In my first post on how to develop managers, I talked about uncovering manager development opportunities. Today we’ll talk about how to structure your organization so the managers want to get involved with their own development.
It starts with the hire. If you hire someone who is comfortable with what they can already do and isn’t interested in doing anything more, then you’re probably going to have difficulty working with them. One of my favorite songs uses this lyric, and I repeat it to myself often when things start to get a little out of my comfort zone:
Somewhere in the grand design, it’s good to be unsatisfied. It keeps the faith and hope a little more alive.
There’s nothing wrong with finding someone who is not satisfied with where they are currently with regard to their knowledge or skill level. In fact,Â passion is a big factor in who I decide to hire.
Put them in charge
Once you have someone who is eager to start learning and growing, it’s time to help them understand that it’s really their responsibility to make that happen. You can help by providing tools and resources, but they need to own their own growth.
Give them the tools
As far as tools and resources go, you should be offering reimbursements for education (or at least for some smaller, local training courses). If you can’t afford that, go the lunch and learn route and start providing information for free to your employees with weekly lunch hour training sessions. It’s important to show that while they are in control of their “development destiny,” you’re willing to support them however you can.
With the right people and the right mindset in place, you need to look next to the culture. Is teamwork and friendly competition something that is encouraged? If not, it’s time to start. One of the things that I’ve seen that keeps managers from pursuing a higher level of performance is what happens if their work slips or they lose their grip on things. If the manager is worried about being away from the office and losing sight of what’s going on, they need someone else who can put them at ease and keep them up to date.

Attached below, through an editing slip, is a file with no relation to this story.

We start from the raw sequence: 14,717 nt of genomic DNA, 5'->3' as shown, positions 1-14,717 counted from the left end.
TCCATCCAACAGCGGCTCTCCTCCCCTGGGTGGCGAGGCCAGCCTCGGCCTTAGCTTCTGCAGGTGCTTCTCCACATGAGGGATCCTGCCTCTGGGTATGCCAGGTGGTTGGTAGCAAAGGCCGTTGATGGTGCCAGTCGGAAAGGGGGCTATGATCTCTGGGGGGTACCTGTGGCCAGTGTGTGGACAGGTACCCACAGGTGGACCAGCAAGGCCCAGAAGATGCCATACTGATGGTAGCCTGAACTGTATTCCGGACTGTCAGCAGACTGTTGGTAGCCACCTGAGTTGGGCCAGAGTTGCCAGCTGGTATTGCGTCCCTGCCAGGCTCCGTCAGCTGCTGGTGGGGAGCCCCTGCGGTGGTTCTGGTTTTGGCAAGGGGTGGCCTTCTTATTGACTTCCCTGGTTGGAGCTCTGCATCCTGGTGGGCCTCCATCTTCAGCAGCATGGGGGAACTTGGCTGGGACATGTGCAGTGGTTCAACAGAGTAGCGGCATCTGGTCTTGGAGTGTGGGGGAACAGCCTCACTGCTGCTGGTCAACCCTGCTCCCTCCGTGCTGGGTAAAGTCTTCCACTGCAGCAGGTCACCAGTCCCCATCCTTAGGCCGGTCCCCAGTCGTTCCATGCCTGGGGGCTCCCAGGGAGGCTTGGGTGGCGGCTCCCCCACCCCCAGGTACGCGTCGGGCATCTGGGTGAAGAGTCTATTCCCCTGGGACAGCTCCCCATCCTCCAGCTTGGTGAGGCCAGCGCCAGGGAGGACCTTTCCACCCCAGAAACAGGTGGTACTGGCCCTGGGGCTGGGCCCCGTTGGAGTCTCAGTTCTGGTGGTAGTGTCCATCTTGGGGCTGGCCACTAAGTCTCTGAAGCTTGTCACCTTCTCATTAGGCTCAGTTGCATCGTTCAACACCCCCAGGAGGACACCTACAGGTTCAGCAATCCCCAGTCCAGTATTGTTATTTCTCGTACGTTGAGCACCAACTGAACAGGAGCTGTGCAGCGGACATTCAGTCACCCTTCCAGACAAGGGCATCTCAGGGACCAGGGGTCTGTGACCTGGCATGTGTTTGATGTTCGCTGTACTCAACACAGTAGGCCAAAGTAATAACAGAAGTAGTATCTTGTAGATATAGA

When they have other supportive managers at their same level who are of the same mindset, they can work together to keep things balanced while one is taking time off to go to school, take classes, etc. Some would offer a mentoring relationship here, and that’s another acceptable way to handle this type of supportive relationship.
Show them the way
One way to help your people know if they are on the right track is to sit down with them to develop a career path. Career paths can be great retention tools if used properly. It doesn’t have to be a fancy, 15-step pyramid where they end up as the CEO of the organization. It can be a two year plan to help them move into a different area, or maybe it’s a way for them to see how their responsibility (and compensation) can increase as the organization grows in the coming years. The key here is to help them see where they need to go, and then let the other pieces you’ve put in place help them get there.
- Hire hungry people
- Get them to take ownership
- Invest in them
- Use a team-centered culture
- Give them a career plan/path/map
If you enjoy the training and development side of HR, there’s a free eBook you can download, print, and share on the topic; just click here.